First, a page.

Posts filed under ‘Energy’
Gawd, better late than never I guess:
25 Years After Exxon Valdez, U.S. Mandates Double-Hulled Oil Tankers
Oil tankers bring about 15 million gallons of oil every day into Washington state. Starting Jan. 1, those ships are required to have double hulls.
The oil-spill prevention measure has been in the works for decades, ever since Capt. Joseph Hazelwood ran the Exxon Valdez onto Alaska’s Bligh Reef in 1989. Eleven million gallons of oil spilled into Prince William Sound, killing thousands of seabirds and sea otters, devastating the region’s fisheries and unleashing action in Washington, D.C.
A year after what was then the nation’s worst oil spill, the U.S. Congress required oil tankers to have double hulls. […] The Oil Pollution Act of 1990 gave ship owners 25 years to phase out their single-hull tankers.
Check this out:
The Boom from Above: Visualizing The Rapid Pace of Drilling in Colorado’s Communities
Colorado is in the midst of a fast-paced oil and natural gas boom that has secured the state a spot as one of the top ten oil and gas producers in the nation.
The boom has also brought drilling and its impacts into Colorado’s communities, but it can be hard to grasp its full extent and how quickly it has spread to the state’s populated areas.
Using publicly-available data from the state of Colorado, we mapped the oil and gas wells drilled in Colorado between 1990 and 2013. The maps show a sea of red moving across the state and into Colorado’s communities.
Oil and Gas Wells Drilled on the Front Range: 1990-2013
This map shows the 14,887 oil and gas wells that have been drilled around Greeley, Colorado.
This is Greeley, Colorado and its surrounding oil and gas wells in 1992:
And this is Greeley last year:
It’s Out. Of. Control.
(Greeley is about 55 miles northeast of me here in Boulder).
Gawd I love this:
What an amazing photo but the story behind it is heartbreaking:
In this aerial photo taken on Sept. 27, 2014, and provided by NOAA, some 35,000 walrus gather on shore near Point Lay, Alaska. Pacific walrus looking for places to rest in the absence of sea ice are coming to shore in record numbers on Alaska’s northwest coast. The National Oceanic and Atmospheric Administration confirms an estimated 35,000 walrus wer photographed Saturday about 700 miles northwest of Anchorage. The enormous gathering was spotted during NOAA’s annual arctic marine mammal aerial survey.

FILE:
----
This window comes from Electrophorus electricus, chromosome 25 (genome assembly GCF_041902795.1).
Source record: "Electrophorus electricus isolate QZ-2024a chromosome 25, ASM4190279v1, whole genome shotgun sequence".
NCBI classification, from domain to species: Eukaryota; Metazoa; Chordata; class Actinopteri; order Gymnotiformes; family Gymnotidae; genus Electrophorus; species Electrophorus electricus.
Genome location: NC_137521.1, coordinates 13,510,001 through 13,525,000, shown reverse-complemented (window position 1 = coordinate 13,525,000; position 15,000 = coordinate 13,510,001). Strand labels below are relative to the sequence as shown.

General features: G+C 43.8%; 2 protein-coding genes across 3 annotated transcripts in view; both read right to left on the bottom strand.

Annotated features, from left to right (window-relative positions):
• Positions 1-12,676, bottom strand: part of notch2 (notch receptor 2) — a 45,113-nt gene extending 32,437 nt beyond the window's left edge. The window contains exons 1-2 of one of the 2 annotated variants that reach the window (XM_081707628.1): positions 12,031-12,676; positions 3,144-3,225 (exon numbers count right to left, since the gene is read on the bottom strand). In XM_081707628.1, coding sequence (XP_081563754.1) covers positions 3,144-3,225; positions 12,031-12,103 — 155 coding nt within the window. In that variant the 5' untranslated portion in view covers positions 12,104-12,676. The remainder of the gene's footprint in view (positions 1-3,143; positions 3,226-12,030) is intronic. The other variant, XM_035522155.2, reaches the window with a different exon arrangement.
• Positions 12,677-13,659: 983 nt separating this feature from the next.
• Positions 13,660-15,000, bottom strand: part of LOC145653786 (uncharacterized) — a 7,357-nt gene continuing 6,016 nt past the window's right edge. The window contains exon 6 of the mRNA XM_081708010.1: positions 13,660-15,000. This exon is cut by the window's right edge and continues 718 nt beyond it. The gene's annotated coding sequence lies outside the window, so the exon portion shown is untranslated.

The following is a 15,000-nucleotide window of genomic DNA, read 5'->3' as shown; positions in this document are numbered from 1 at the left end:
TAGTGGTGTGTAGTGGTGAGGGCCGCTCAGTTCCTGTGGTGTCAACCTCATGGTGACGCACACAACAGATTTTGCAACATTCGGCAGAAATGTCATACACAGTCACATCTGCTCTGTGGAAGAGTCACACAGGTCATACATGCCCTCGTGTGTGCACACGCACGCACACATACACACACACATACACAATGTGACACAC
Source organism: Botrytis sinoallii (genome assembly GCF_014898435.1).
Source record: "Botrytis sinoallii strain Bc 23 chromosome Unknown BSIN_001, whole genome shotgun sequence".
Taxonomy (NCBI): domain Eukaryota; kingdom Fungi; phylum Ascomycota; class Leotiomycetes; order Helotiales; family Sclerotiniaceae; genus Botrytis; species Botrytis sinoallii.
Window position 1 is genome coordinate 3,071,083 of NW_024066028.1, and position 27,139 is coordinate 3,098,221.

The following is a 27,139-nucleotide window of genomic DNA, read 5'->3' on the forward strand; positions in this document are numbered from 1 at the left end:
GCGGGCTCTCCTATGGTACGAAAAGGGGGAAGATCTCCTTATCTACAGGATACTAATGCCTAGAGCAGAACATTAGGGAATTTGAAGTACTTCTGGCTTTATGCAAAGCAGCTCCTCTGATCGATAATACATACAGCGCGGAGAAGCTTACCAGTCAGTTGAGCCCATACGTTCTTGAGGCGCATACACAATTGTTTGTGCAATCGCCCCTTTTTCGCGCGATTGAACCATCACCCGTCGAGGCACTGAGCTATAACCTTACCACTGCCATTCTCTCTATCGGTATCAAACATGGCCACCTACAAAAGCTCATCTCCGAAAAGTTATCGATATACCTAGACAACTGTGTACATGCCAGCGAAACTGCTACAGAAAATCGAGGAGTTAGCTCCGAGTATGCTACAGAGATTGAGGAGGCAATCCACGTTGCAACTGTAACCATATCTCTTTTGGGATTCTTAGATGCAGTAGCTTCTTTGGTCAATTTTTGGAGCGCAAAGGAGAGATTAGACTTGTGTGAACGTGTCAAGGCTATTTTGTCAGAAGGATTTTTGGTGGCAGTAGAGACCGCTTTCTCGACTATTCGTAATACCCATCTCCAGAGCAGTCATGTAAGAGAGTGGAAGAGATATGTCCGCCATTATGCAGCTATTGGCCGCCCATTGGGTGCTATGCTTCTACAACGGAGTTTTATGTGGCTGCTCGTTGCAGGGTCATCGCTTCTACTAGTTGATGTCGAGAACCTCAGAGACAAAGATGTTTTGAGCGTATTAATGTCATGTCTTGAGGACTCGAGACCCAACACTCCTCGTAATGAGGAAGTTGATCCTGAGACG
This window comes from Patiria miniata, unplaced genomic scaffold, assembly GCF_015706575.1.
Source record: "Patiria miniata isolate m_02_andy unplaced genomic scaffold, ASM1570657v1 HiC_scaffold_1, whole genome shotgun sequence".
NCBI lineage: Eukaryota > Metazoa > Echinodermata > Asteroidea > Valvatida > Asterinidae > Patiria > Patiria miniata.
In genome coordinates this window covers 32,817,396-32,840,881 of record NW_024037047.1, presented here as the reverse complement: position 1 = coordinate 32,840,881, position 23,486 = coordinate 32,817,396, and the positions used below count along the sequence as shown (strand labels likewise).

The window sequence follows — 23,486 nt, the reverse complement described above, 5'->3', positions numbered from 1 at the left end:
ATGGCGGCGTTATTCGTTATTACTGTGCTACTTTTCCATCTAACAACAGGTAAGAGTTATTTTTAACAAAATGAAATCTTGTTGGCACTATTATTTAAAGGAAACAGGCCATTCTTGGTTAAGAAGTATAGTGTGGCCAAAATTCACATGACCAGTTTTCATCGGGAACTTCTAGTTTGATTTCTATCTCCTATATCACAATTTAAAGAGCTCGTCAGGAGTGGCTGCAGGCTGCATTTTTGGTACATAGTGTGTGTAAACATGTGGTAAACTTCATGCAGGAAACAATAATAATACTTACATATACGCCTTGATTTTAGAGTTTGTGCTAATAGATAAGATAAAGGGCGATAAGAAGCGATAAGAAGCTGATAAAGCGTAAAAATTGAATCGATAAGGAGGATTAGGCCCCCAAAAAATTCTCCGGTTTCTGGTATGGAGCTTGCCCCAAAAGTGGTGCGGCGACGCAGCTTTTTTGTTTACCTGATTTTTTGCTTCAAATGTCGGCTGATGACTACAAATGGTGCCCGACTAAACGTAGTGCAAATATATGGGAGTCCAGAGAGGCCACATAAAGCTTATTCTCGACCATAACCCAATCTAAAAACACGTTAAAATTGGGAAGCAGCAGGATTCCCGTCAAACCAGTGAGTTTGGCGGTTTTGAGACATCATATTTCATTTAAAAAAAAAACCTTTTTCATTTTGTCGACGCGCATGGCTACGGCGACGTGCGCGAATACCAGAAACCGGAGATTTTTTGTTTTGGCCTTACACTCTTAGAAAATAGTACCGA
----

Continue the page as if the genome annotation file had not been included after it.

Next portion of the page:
Let’s ponder the long run for a sec here: Who’s smarter? Who’s doing the best job planning for the future?
I vote for China.
This is what the U.S. gets allowing itself to become a corporatocracy run by lobbyist$ who drain it via endless war.
Steve Lipsky’s tainted water well had already stirred national debate about the impacts of oil and gas production. Now it stars in a free speech dispute that has landed in Texas’ highest court – the biggest test of a state law meant to curb attempts to stifle public protest.
Now that corporations are “people,” they’re asking for rights beyond that. They want to take away We the People’s right to say things about them they don’t like: In a nutshell: Texan Steve Lipsky, who says the oil and gas fracking industry caused the water coming out of his well to be so contaminated he can light it on fire, is fighting an oil and gas industry effort to shut him up because they claim what he’s saying about them hurts their poor selves so much he should be silenced:
The case has reached the Texas Supreme Court.
Imagine if this goes to the U.S.Supreme Court and it rules that corporation are not only people, but they have more rights that we real people do. That they have the right to stifle speech when we complain about what corporations are doing to us.Something to think about NOW, before it’s too late.
If you watch or listen to corporate media, I bet you haven’t heard a thing about this wonderfulness. The headline alone (from Rupert Murdoch’s Wall Street Journal no less) amazes:
DA Drops Charges Against Climate Change Protesters for Sake of Planet
Got that? Again:
DA Drops Charges Against Climate Change Protesters —-> for Sake of Planet <—-
Climate change activists Jay O’Hara and Ken Ward were arrested last year when they motored a lobster boat to a shipping channel near the Brayton Point power plant in Somerset, Mass. and blocked a 40,000-ton shipment of Appalachian coal.
Until this week, the environmental activists faced criminal charges for their makeshift blockade, which the two men documented online.
Fortunately for the defendants, they had an ally in Bristol District Attorney C. Samuel Sutter, a prosecutor who sympathized with their environmental cause. They were about to stand trial when Mr. Sutter announced that his office had agreed to drop the criminal case and instead charge then men with civil infractions
Mr. Sutter explained his reasoning in a statement Monday:
The decision that Assistant District Attorney Robert Kidd and I reached today was a decision that certainly took into consideration the cost to the taxpayers in Somerset, but was also made with our concerns for their children, and the children of Bristol County and beyond in mind.
Climate change is one of the gravest crises our planet has ever faced. In my humble opinion, the political leadership on this issue has been sorely lacking. I am heartened that we were able to forge an agreement that both parties were pleased with and that appeared to satisfy the police and those here in sympathy with the individuals who were charged.
As is my wont, I wish every American would see this…